8:30–9:00 Welcome and Opening Announcements
9:00–9:40 Jennifer Rampling
Signs and Tokens: Alchemical Imagery and Experimental Evidence in Fifteenth-Century England
What can alchemical imagery tell us about alchemy as actually practiced? For medieval practitioners, observable markers were essential for evaluating the progress of their work. Visual signs, including color changes and transformations, might serve as an evidentiary strategy—practitioners could increase confidence in their own work by physically reconstructing the authoritative chemical effects, often described as signs, or “tokens,” attested in the books of alchemical philosophers. For both practitioners and their readers, however, the problem was knowing how to distinguish between representations that alluded to conceptual or theoretical material, and those that portrayed actual, observable effects—the signa beloved of past authorities. This distinction is complicated by the fact that the meaning of images tends to change as they are copied over time, gradually becoming separated from their original context.
In this paper, I combine my own research on alchemical imagery with my interest in the modern-day reconstruction of historical recipes and experiments, to reconstruct an influential set of processes described by the English canon George Ripley in his Medulla alchimiae (1476). Ripley and his readers, I argue, blended their own experimental observations with imagery drawn from diverse literary and artistic traditions, to generate authority for both individual practices and alchemy as a whole. By linking these figurative images to practical content, I seek to recover an “alchemist’s eye” view of the material world: a view that grasps the details of alchemy as actually practiced, while comprehending how changing contexts also brought about the transmutation of alchemical imagery—and its meanings— over time.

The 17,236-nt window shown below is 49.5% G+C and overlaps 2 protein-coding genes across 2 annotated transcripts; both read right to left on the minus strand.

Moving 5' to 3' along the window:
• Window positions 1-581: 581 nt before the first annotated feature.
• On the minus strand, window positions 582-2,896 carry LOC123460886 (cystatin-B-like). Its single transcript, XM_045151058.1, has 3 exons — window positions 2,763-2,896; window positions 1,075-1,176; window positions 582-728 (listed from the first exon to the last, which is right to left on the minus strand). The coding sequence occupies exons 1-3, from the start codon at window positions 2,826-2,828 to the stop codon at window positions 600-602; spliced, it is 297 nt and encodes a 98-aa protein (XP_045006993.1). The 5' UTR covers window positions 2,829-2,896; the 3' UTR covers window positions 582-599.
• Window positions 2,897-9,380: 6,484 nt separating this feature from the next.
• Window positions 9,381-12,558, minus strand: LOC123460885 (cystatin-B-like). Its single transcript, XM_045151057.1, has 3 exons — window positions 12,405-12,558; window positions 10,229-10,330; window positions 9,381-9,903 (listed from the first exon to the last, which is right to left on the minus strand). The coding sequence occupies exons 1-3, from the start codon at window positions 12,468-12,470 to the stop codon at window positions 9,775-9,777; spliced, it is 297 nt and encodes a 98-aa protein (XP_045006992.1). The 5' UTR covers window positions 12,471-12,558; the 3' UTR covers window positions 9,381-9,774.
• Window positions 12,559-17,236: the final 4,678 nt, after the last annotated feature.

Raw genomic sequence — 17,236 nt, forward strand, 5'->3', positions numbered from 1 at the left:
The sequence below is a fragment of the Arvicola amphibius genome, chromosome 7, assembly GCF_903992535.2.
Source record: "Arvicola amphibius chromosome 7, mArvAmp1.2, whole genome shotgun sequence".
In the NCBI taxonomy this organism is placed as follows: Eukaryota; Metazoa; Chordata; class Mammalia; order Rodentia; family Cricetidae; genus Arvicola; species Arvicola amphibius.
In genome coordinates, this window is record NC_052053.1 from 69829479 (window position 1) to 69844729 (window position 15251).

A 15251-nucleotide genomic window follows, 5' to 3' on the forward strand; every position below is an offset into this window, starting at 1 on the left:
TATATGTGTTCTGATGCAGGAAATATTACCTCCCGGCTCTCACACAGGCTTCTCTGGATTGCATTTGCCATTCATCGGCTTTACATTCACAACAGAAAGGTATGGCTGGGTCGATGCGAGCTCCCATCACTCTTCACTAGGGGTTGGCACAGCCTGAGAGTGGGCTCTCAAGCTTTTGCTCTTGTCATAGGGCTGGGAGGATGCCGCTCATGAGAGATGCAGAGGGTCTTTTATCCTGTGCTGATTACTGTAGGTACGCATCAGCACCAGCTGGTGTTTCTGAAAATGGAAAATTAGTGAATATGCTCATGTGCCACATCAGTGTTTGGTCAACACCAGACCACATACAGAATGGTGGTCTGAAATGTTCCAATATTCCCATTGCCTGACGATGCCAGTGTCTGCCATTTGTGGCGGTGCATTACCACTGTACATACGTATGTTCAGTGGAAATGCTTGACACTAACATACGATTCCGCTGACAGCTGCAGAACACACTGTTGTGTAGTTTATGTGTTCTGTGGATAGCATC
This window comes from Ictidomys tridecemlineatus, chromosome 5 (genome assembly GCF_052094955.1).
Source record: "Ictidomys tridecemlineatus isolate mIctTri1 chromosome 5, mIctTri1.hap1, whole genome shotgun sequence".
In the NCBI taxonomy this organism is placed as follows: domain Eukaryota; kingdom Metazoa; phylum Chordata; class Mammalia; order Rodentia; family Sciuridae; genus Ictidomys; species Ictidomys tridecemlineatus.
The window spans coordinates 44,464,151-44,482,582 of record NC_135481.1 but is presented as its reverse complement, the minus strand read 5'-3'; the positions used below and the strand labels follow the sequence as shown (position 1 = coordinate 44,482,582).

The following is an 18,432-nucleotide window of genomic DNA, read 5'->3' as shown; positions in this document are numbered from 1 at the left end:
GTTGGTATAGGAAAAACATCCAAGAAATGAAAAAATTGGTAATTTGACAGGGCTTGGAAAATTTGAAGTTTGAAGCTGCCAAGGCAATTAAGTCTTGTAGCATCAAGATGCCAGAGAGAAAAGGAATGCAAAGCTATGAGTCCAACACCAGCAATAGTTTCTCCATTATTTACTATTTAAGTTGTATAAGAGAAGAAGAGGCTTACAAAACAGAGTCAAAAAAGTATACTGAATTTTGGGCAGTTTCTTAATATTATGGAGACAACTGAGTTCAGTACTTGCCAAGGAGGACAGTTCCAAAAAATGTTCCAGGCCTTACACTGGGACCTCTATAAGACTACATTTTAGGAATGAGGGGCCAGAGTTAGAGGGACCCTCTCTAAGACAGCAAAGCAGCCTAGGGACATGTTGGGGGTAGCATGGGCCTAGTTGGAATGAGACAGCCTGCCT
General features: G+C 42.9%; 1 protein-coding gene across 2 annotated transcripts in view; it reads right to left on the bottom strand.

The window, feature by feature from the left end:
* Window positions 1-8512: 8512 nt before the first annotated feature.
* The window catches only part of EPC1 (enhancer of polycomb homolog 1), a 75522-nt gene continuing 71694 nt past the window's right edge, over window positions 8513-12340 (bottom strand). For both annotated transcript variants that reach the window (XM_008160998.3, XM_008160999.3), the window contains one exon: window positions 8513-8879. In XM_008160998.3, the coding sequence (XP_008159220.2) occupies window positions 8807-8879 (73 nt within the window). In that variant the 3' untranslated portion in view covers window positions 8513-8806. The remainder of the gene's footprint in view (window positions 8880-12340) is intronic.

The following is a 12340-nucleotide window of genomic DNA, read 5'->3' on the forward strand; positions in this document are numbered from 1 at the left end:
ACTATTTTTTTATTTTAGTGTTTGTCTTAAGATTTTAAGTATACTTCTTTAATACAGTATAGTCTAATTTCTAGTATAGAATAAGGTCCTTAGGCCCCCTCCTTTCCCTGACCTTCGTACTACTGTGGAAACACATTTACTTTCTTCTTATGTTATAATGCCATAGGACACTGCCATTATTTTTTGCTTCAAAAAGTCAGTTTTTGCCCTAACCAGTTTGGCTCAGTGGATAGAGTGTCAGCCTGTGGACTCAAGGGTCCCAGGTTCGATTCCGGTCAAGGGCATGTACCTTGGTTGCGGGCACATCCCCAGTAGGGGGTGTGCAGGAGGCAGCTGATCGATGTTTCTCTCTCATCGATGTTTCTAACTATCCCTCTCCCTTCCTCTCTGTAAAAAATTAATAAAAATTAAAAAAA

9:40–10:20 Catherine Jackson
Where's the Rigor in Nineteenth Century Chemical Theory?
In 1850, A. W. Hofmann claimed a major advance in understanding nitrogen-containing organic compounds. Hofmann’s ammonia type was rapidly accepted, beginning to resolve longstanding disciplinary disputes and playing a key role in type theory’s rise to dominance. What made Hofmann’s work so persuasive and why did it provide such a stable basis for theory-building? Answering these questions takes us to the heart of Hofmann’s approach to experiment and theory, and to what I have called “laboratory reasoning.” As we shall see, deciding what experiments to perform, and which results were valid and why, was crucial to Hofmann’s expertise. Learning how he responded when things went wrong clarifies why other chemists trusted his results – even though they had no intention of seeking to replicate them – and why they continued using the ammonia type long after type theory was forgotten.
11:00–11:40 Tawrin Baker
Making Anatomy Rigorous and Controlling Visual Experiences: Christoph Scheiner’s Oculus, hoc est, fundamentum opticum (1619)